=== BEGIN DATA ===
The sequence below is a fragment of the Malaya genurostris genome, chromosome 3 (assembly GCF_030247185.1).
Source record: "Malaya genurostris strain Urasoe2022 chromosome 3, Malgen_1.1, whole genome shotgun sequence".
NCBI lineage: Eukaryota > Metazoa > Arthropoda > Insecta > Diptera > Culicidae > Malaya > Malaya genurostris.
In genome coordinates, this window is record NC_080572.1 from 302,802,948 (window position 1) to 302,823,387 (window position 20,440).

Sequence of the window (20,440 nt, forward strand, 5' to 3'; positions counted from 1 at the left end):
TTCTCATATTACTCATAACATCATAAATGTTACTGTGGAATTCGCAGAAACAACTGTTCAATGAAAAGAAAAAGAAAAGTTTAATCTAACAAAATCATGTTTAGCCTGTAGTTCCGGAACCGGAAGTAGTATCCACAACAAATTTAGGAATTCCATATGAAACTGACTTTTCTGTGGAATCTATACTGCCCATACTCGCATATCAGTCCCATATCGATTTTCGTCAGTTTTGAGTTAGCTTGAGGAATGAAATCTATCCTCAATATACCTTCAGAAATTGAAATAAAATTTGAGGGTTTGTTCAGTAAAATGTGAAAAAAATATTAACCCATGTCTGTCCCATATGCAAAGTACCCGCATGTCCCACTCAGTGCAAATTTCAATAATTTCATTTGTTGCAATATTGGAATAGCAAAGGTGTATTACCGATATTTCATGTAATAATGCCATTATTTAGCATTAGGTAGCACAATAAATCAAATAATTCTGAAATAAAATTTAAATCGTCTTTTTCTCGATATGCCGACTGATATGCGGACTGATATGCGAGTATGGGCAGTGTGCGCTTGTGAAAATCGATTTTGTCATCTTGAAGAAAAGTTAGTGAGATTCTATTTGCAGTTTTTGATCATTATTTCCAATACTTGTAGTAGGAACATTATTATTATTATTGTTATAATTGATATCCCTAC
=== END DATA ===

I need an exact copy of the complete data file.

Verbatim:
The sequence below is a fragment of the Malaya genurostris genome, chromosome 3 (assembly GCF_030247185.1).
Source record: "Malaya genurostris strain Urasoe2022 chromosome 3, Malgen_1.1, whole genome shotgun sequence".
NCBI lineage: Eukaryota > Metazoa > Arthropoda > Insecta > Diptera > Culicidae > Malaya > Malaya genurostris.
In genome coordinates, this window is record NC_080572.1 from 302,802,948 (window position 1) to 302,823,387 (window position 20,440).

Sequence of the window (20,440 nt, forward strand, 5' to 3'; positions counted from 1 at the left end):
TTCTCATATTACTCATAACATCATAAATGTTACTGTGGAATTCGCAGAAACAACTGTTCAATGAAAAGAAAAAGAAAAGTTTAATCTAACAAAATCATGTTTAGCCTGTAGTTCCGGAACCGGAAGTAGTATCCACAACAAATTTAGGAATTCCATATGAAACTGACTTTTCTGTGGAATCTATACTGCCCATACTCGCATATCAGTCCCATATCGATTTTCGTCAGTTTTGAGTTAGCTTGAGGAATGAAATCTATCCTCAATATACCTTCAGAAATTGAAATAAAATTTGAGGGTTTGTTCAGTAAAATGTGAAAAAAATATTAACCCATGTCTGTCCCATATGCAAAGTACCCGCATGTCCCACTCAGTGCAAATTTCAATAATTTCATTTGTTGCAATATTGGAATAGCAAAGGTGTATTACCGATATTTCATGTAATAATGCCATTATTTAGCATTAGGTAGCACAATAAATCAAATAATTCTGAAATAAAATTTAAATCGTCTTTTTCTCGATATGCCGACTGATATGCGGACTGATATGCGAGTATGGGCAGTGTGCGCTTGTGAAAATCGATTTTGTCATCTTGAAGAAAAGTTAGTGAGATTCTATTTGCAGTTTTTGATCATTATTTCCAATACTTGTAGTAGGAACATTATTATTATTATTGTTATAATTGATATCCCTAC